Newcastle under Lyme Voting Patterns

    Messing around looking at voting patterns and decided to look at the voting statistics for Newcastle under Lyme between 2001 – 2015
    Conservative 5196 increase
    UKIP 6658 increase
    Green 1246 increase
    Lib Dem 4167 decrease
    Labour  4130 decrease
    Are we now more right wing than at the beginning of the millennium? Interestingly the Lib Dem vote was steadily increasing until 2015 (and I suspect will go up again in 2020) and the Green vote stays pretty much consistent when they run a candidate. 
    The real worry though, is that as the Tory and Ukip vote has steadily grown, the Labour vote has collapsed, leaving us with a majority of just 650.  Worrying times but what’s the answer?

    Poor old Jeremy Clarkson

    There’s something undeniably sad about Jeremy Clarkson and his latest bout of BBC fisticuffs. Having built a career on controversy whilst occasionally mumbling on how fast a metal box on wheels can move, he’s reached a point where he’s become a living parody of himself.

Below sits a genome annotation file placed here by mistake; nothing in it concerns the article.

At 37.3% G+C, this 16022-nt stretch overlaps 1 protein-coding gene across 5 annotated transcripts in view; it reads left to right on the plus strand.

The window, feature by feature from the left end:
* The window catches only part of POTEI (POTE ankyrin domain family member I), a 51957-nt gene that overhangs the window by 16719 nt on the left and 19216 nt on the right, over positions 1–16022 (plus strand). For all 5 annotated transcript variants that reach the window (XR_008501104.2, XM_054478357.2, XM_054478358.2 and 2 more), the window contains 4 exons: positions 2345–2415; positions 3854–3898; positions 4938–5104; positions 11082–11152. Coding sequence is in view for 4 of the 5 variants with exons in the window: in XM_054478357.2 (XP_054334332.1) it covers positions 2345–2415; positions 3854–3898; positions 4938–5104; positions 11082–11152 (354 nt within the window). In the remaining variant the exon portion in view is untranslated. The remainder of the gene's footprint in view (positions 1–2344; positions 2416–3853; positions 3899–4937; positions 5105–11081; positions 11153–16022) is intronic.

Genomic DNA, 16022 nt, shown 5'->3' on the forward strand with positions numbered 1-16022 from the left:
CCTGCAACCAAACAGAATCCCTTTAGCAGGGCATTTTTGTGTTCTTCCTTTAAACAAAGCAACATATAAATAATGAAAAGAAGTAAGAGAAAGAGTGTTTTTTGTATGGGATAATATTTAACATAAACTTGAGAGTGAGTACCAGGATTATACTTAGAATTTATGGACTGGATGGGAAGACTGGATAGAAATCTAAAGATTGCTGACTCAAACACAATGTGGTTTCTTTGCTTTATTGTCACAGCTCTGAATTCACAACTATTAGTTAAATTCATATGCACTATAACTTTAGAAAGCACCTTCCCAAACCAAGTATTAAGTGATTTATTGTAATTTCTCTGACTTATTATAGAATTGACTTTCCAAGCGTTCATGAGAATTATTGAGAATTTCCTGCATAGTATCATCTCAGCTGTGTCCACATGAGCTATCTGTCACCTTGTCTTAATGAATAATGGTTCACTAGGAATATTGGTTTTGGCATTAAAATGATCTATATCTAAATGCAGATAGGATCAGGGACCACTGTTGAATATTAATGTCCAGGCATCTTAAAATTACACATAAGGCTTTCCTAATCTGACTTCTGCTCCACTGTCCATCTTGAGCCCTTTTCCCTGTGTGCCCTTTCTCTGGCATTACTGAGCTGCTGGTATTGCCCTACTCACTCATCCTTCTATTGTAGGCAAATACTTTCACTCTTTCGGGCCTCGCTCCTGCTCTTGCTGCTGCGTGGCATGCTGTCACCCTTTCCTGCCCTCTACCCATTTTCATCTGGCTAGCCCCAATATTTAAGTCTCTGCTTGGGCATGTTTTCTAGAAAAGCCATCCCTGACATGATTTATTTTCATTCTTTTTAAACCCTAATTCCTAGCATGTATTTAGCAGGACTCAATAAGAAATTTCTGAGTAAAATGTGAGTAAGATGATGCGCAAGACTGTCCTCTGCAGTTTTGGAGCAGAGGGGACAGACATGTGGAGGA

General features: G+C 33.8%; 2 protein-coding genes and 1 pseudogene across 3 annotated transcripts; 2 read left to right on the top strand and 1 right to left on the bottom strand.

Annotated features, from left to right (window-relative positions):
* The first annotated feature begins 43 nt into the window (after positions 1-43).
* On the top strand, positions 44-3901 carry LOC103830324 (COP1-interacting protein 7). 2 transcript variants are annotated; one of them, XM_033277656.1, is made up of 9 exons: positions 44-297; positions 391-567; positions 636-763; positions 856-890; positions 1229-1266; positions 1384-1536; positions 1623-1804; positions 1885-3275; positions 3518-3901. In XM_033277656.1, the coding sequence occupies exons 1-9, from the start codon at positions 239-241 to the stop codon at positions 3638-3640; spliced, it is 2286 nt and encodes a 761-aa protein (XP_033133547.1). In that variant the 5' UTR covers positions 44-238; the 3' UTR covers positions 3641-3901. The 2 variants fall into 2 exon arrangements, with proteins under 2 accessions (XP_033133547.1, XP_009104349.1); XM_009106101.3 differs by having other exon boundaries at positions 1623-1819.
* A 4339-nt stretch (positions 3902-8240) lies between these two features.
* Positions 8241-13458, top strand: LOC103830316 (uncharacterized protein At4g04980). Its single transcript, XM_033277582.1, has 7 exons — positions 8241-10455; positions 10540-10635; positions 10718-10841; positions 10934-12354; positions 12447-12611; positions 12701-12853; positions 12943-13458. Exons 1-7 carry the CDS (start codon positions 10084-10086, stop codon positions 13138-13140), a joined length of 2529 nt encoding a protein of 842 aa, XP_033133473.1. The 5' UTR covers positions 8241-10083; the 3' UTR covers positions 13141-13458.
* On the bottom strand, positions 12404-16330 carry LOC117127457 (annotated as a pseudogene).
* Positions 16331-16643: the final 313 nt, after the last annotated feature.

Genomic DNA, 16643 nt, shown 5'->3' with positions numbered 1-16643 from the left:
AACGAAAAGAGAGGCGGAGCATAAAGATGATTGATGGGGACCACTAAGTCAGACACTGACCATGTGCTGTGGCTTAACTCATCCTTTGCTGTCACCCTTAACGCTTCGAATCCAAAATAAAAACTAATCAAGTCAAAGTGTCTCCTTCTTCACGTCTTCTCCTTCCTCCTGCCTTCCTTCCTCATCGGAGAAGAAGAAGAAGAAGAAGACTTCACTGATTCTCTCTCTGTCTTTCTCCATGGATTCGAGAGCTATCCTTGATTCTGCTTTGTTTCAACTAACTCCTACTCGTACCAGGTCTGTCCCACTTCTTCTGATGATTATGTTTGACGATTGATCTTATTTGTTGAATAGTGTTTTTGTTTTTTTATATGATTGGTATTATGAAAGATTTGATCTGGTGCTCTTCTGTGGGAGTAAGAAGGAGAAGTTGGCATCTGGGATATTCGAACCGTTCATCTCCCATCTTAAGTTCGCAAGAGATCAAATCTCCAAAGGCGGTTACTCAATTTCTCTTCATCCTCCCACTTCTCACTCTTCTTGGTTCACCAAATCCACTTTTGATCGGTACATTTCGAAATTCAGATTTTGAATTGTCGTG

Like the punch drunk boxer that’s taken one too many blows to the head to function in a circus, Clarkson now lurches and sways from one self obsessed banality to another.

    Encouraged by a braying pack of balloons that bob up and down in his egotistical wake Clarkson no longer seems able to get by without a regular fix of unconvincing childishness followed by whining apology delivered with barely concealed glee  at his own cleverness for showing the world he’s still got what it takes to be a  contender.

    The question of whether Clarkson is likely to be sacked by the BBC is largely irrelevant. Clarkson will continue to peddle his wares of inane ramblings across our TV screens regardless of the circumstances of his latest dust up. It’s a universal truth that the “talent” gets to dictate the terms and Clarkson’s talent for convincing broadcasters that a conversation best left to three bores in a pub on a Sunday afternoon is entertainment is undeniable.

    How much longer Clarkson can keep up his look at me foot stamping to boost his collateral is anyone’s guess, but it’s a tactic that’s wearing as thin as his hairline.

    Perhaps it’s finally time someone took the poor soul gently away and let him see out his days in peace and quiet rather than allowing him to continue to make a mockery of both his career and himself.

    Or, as he once so famously suggested in relation to to public sector workers, perhaps he should finally be “taken outside and shot”, but not in front of his family, that would be too cruel.

    Plebs can you spare some change?